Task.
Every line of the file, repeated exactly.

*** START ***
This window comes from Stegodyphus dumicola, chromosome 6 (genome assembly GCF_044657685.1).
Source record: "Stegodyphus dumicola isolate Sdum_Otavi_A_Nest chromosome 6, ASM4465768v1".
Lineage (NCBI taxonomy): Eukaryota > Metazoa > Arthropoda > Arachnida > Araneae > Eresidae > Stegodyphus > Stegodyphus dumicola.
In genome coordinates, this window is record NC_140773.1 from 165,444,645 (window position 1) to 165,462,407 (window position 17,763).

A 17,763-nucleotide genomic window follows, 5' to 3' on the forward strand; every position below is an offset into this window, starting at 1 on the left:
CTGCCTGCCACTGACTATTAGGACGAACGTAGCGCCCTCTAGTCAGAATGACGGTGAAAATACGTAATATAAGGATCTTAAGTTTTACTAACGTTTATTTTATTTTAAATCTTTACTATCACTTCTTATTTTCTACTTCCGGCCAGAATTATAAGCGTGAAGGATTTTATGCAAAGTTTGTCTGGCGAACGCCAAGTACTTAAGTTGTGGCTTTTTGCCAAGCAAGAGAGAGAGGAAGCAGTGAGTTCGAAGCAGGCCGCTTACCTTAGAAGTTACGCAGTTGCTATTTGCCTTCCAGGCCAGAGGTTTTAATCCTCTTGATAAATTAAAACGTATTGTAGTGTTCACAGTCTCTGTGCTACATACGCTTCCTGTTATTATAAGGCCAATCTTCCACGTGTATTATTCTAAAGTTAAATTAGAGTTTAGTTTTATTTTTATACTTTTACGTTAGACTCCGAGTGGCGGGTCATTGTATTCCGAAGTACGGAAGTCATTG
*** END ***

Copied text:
This window comes from Stegodyphus dumicola, chromosome 6 (genome assembly GCF_044657685.1).
Source record: "Stegodyphus dumicola isolate Sdum_Otavi_A_Nest chromosome 6, ASM4465768v1".
Lineage (NCBI taxonomy): Eukaryota > Metazoa > Arthropoda > Arachnida > Araneae > Eresidae > Stegodyphus > Stegodyphus dumicola.
In genome coordinates, this window is record NC_140773.1 from 165,444,645 (window position 1) to 165,462,407 (window position 17,763).

A 17,763-nucleotide genomic window follows, 5' to 3' on the forward strand; every position below is an offset into this window, starting at 1 on the left:
CTGCCTGCCACTGACTATTAGGACGAACGTAGCGCCCTCTAGTCAGAATGACGGTGAAAATACGTAATATAAGGATCTTAAGTTTTACTAACGTTTATTTTATTTTAAATCTTTACTATCACTTCTTATTTTCTACTTCCGGCCAGAATTATAAGCGTGAAGGATTTTATGCAAAGTTTGTCTGGCGAACGCCAAGTACTTAAGTTGTGGCTTTTTGCCAAGCAAGAGAGAGAGGAAGCAGTGAGTTCGAAGCAGGCCGCTTACCTTAGAAGTTACGCAGTTGCTATTTGCCTTCCAGGCCAGAGGTTTTAATCCTCTTGATAAATTAAAACGTATTGTAGTGTTCACAGTCTCTGTGCTACATACGCTTCCTGTTATTATAAGGCCAATCTTCCACGTGTATTATTCTAAAGTTAAATTAGAGTTTAGTTTTATTTTTATACTTTTACGTTAGACTCCGAGTGGCGGGTCATTGTATTCCGAAGTACGGAAGTCATTG